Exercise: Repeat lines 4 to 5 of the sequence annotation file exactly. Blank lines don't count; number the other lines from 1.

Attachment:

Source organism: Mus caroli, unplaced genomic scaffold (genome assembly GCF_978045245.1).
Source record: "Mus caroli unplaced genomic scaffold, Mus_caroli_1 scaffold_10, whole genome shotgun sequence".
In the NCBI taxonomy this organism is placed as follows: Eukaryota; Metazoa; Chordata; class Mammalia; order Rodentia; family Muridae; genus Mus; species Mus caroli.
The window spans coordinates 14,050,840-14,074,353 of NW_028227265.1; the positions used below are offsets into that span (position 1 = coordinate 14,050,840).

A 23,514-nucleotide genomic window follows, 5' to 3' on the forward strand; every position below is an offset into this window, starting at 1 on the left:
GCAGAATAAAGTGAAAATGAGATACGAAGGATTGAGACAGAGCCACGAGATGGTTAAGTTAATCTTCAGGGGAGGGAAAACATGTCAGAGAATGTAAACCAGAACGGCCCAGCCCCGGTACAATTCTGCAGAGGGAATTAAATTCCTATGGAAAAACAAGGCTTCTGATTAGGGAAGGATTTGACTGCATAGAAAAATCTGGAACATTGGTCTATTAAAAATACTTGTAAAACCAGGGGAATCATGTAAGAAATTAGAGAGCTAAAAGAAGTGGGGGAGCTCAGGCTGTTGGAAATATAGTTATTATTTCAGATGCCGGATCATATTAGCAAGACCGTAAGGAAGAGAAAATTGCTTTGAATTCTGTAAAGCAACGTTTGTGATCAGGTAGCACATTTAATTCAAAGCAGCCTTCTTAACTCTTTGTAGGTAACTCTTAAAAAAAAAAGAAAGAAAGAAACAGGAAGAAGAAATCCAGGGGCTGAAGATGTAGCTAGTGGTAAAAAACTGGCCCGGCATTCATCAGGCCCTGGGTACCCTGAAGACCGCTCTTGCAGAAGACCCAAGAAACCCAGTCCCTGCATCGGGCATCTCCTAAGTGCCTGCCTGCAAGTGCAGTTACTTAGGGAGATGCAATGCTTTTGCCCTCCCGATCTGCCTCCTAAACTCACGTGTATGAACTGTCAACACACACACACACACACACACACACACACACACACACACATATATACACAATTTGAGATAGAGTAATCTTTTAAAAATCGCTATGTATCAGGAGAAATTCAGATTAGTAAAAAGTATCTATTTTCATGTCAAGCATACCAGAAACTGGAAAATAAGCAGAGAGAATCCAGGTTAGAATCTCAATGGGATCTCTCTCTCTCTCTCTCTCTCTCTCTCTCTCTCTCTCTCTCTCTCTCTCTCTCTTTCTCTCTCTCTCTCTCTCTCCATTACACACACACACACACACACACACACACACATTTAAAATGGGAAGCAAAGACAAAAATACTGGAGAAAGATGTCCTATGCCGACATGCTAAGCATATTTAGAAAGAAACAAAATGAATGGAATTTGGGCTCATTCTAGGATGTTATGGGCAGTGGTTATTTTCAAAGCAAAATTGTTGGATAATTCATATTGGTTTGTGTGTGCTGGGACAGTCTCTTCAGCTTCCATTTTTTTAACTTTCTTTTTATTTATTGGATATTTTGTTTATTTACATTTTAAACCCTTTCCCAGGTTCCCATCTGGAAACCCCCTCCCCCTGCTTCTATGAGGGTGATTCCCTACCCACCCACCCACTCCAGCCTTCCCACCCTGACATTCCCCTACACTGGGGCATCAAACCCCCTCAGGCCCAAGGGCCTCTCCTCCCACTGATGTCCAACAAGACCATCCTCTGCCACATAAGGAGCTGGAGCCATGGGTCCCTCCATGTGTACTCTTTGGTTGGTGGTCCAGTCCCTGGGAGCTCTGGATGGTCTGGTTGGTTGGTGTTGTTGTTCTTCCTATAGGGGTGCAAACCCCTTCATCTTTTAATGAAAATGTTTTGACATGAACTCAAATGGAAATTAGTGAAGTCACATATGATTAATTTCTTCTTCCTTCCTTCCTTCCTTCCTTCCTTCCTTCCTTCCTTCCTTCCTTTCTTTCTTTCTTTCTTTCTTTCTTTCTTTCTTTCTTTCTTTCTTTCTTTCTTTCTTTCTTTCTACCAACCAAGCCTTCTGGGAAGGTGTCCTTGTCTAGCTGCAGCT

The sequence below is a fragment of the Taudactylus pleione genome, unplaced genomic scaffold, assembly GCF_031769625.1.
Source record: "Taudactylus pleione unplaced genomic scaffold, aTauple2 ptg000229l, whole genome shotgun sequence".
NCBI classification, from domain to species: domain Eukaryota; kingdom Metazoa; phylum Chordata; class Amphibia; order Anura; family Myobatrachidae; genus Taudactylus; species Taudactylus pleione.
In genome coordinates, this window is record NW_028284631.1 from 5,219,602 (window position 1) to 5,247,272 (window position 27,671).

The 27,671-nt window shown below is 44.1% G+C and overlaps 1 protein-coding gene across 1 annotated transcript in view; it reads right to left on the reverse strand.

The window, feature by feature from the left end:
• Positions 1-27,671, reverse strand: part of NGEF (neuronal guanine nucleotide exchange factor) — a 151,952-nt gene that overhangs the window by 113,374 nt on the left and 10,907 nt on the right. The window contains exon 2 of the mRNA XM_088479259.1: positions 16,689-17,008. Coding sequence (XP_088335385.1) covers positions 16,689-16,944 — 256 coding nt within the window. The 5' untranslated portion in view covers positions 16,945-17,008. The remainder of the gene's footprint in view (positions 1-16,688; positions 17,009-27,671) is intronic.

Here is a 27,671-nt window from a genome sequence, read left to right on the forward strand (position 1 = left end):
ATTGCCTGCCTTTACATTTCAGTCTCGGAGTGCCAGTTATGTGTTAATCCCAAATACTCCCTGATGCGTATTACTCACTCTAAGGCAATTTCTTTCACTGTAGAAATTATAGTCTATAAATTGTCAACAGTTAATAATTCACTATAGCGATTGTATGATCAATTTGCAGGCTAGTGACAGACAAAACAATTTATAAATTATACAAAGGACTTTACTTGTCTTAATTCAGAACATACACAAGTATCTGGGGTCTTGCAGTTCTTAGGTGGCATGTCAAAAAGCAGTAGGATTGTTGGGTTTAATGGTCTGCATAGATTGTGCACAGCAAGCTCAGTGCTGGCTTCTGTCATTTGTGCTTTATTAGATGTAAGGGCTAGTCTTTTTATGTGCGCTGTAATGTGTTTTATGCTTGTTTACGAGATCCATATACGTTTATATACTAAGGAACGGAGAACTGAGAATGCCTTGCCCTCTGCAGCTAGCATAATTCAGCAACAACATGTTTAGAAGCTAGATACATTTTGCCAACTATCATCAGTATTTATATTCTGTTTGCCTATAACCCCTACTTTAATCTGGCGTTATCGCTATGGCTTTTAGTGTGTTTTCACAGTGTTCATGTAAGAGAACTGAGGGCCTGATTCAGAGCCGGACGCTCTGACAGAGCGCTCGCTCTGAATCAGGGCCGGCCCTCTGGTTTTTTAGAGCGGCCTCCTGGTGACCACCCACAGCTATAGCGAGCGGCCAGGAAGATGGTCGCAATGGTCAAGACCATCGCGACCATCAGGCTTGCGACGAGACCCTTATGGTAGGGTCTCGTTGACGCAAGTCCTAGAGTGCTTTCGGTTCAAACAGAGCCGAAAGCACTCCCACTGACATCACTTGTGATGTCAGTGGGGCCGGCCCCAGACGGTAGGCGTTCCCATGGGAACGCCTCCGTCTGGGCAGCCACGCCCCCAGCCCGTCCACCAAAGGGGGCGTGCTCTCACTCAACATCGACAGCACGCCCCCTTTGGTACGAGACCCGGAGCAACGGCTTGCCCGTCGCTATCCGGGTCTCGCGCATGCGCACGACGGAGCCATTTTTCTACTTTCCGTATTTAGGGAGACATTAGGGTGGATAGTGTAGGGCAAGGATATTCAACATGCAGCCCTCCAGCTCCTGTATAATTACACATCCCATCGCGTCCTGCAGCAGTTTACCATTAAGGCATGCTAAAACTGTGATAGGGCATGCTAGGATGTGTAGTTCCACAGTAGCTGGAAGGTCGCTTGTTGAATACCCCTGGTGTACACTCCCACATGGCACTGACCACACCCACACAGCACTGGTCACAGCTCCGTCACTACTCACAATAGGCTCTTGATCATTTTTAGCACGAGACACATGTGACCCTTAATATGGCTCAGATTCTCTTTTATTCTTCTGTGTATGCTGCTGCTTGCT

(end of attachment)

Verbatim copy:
The window spans coordinates 14,050,840-14,074,353 of NW_028227265.1; the positions used below are offsets into that span (position 1 = coordinate 14,050,840).

A 23,514-nucleotide genomic window follows, 5' to 3' on the forward strand; every position below is an offset into this window, starting at 1 on the left: